It's always fun to watch a creative imagination at play. You'll get ample opportunity to do just that with the latest retelling of a familiar fairy tale.
In this outing from Spain, Snow White has become a young woman named Carmen. The seven dwarfs appear, but they've morphed into a bullfighting novelty act. In her young adulthood, Carmen also establishes herself as a groundbreaking female bullfighter, a trade she inherited from her father, a legendary matador whose career was cut short when he was gored by a bull.
And, oh yes, Blancanieves -- the movie in which you'll find these imaginative twists -- is also a black-and-white silent film that's set during the 1920s.
Director Pablo Berger's conception of this heavily re-imagined fairy tale is bold, melodramatic and, at times, witty. It's also well-acted by a cast that ably adapts to the vigorous demands of silent cinema. And Berger's employment of silent film tropes proves as deft as that of Michel Hazanavicious, who won an Oscar for his silent film, The Artist.
Macarena Garcia makes a worthy Carmen, but it's the movie's supporting cast that gives Blancanieves its robust and sometimes sharp flavor. Daniel Gimenez Cacho brings lingering sadness to the role of Carmen's debilitated father; and Maribel Verdu proves deliciously (even sadistically) wicked as Carmen's stepmother, the woman who insinuates herself into the picture after the death of Carmen's mother (Imma Cuesta). Cuseta's Carmen de Triana dies giving birth to Carmen after seeing her husband gored by a bull named (what else?) Lucifer.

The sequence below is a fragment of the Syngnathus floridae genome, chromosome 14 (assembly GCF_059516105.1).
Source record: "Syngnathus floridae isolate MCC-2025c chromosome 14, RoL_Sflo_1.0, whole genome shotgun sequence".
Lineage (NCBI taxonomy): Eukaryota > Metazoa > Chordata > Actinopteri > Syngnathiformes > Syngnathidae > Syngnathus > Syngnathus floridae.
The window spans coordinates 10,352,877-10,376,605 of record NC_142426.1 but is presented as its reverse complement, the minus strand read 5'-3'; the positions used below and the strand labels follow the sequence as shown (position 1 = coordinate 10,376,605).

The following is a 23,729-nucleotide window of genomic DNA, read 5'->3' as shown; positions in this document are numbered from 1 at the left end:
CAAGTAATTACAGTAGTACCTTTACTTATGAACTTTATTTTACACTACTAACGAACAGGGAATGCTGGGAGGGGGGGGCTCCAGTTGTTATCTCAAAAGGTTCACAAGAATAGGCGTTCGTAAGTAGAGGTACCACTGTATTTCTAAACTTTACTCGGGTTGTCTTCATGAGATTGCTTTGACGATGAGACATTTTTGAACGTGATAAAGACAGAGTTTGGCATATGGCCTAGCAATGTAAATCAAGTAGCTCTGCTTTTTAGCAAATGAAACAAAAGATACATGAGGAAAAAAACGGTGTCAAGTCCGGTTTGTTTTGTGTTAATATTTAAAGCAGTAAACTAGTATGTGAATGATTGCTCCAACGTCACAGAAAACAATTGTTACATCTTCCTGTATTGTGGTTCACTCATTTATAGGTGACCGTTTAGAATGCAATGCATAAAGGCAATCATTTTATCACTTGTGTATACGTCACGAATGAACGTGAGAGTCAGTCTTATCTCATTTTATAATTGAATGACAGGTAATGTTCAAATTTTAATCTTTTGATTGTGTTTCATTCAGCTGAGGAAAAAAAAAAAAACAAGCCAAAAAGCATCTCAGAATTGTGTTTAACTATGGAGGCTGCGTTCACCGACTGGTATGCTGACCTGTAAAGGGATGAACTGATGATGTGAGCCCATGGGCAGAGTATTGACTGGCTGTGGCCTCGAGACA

The scenes involving Carmen's childhood can be sweet, a bit of an idyll in the story's mostly dark trajectory. Carmen has a pet rooster named Pepe, and a grandmother (Angela Molina) who treats her with kindness, a situation that -- in keeping with the doom-struck nature of this tale -- can't possibly last.
Carmen's stepmother works to keep the girl away from her father, and when Carmen is left with no choice but to move onto her father's estate, the conniving stepmother applies her cruelty with exaggerated harshness, unashamed enthusiasm and a taste for sexual perversity. Verdu's Encarna carries on with her chauffeur, frequently guiding him around on a leash.
Berger does an impressive job of balancing the demands of a classic story with the level of wild invention that's necessary to make the movie his own, and he builds toward an ending that's satisfyingly sad and completely in keeping with an approach that's grounded in bold strokes rather than wistful nuance.
So, "Ole!" to Berger -- for a version of Snow White that's at once idiosyncratic, thematically dark and visually striking.